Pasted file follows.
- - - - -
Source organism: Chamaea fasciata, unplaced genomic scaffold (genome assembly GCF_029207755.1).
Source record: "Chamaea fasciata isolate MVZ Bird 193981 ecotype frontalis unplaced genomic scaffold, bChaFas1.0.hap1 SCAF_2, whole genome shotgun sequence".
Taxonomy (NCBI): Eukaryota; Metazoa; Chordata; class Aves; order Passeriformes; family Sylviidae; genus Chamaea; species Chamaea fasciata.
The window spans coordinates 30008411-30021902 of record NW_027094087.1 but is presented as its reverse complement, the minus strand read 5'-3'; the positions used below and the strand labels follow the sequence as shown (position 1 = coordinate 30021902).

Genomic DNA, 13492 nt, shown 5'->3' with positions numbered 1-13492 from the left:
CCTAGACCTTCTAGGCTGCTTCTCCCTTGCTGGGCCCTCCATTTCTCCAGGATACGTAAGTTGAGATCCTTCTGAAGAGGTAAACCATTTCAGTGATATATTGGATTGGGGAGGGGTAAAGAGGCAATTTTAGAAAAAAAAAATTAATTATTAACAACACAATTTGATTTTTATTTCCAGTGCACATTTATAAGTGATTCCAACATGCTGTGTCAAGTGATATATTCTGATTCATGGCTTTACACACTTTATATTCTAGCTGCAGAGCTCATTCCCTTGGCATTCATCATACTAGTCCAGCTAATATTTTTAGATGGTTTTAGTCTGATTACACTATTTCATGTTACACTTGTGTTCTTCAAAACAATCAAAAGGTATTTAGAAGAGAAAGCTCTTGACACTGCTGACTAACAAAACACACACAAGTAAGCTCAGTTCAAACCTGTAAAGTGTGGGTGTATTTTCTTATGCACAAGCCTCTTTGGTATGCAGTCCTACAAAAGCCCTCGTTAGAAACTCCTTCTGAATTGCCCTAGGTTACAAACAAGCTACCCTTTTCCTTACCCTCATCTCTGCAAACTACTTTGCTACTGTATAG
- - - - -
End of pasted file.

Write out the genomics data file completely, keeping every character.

Source organism: Chamaea fasciata, unplaced genomic scaffold (genome assembly GCF_029207755.1).
Source record: "Chamaea fasciata isolate MVZ Bird 193981 ecotype frontalis unplaced genomic scaffold, bChaFas1.0.hap1 SCAF_2, whole genome shotgun sequence".
Taxonomy (NCBI): Eukaryota; Metazoa; Chordata; class Aves; order Passeriformes; family Sylviidae; genus Chamaea; species Chamaea fasciata.
The window spans coordinates 30008411-30021902 of record NW_027094087.1 but is presented as its reverse complement, the minus strand read 5'-3'; the positions used below and the strand labels follow the sequence as shown (position 1 = coordinate 30021902).

Genomic DNA, 13492 nt, shown 5'->3' with positions numbered 1-13492 from the left:
CCTAGACCTTCTAGGCTGCTTCTCCCTTGCTGGGCCCTCCATTTCTCCAGGATACGTAAGTTGAGATCCTTCTGAAGAGGTAAACCATTTCAGTGATATATTGGATTGGGGAGGGGTAAAGAGGCAATTTTAGAAAAAAAAAATTAATTATTAACAACACAATTTGATTTTTATTTCCAGTGCACATTTATAAGTGATTCCAACATGCTGTGTCAAGTGATATATTCTGATTCATGGCTTTACACACTTTATATTCTAGCTGCAGAGCTCATTCCCTTGGCATTCATCATACTAGTCCAGCTAATATTTTTAGATGGTTTTAGTCTGATTACACTATTTCATGTTACACTTGTGTTCTTCAAAACAATCAAAAGGTATTTAGAAGAGAAAGCTCTTGACACTGCTGACTAACAAAACACACACAAGTAAGCTCAGTTCAAACCTGTAAAGTGTGGGTGTATTTTCTTATGCACAAGCCTCTTTGGTATGCAGTCCTACAAAAGCCCTCGTTAGAAACTCCTTCTGAATTGCCCTAGGTTACAAACAAGCTACCCTTTTCCTTACCCTCATCTCTGCAAACTACTTTGCTACTGTATAG